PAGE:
Illus 2: Blackness School looking north-east.

Staffing was always a problem.  There was no schoolhouse attached to the school and it was almost impossible for the teachers to get accommodation in the immediate vicinity.  In 1924 Miss Meikle turned down the post at Blackness due to the lack of accommodation.  Usually the teachers lived in Bo’ness and had to cycle or walk to work in all weathers.  Miss McKay’s application for an allowance for the use of a bicycle in 1913 was turned down.  Heating was by open fires.  A moment of celebration came in 1911 with the coronation of George V.  The Marquis of Linlithgow presented the scholars with Coronation mugs.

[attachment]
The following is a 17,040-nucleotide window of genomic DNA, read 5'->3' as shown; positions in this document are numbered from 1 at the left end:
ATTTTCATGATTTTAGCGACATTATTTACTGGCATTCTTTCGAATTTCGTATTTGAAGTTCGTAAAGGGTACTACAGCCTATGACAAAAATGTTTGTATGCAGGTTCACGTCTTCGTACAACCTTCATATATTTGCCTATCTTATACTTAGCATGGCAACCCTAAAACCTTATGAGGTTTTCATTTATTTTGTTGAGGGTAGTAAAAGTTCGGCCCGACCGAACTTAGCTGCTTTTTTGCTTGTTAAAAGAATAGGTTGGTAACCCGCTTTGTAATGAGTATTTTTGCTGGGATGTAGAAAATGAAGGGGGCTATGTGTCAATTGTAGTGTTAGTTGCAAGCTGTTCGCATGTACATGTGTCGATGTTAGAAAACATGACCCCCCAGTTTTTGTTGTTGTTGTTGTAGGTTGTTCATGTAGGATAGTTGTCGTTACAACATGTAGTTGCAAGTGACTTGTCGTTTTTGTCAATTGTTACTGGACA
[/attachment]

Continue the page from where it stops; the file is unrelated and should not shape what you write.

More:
Blackness School suffered from many of the troubles of a rural school.  Problems occurred with the sewage system as the only drain available was not capable of taking the material.  In 1907 a chain pump was installed on the septic tank so that the cess could be carted away by Mr Braes.  In 1910 it was reported that the classes ranged from infants to the sixth standard and were taught by two teachers – all in the one classroom.  Consideration was given to adding an extra classroom at a cost of £150-£400 to avoid the inter-class disturbance, but this was not believed to be justifiable.

Illus 3: The South Gable of Blackness School with the 1904 Datestone.

Management of the school fell to the Education Department of Linlithgow County Council and in 1924 it added an additional classroom to the north at an estimated cost of £1,200.  The drainage was overhauled – finally solving a perennial problem.  A small kitchen was also added so that soup could be provided to the children as they were unable to return to their far-flung homes during the day.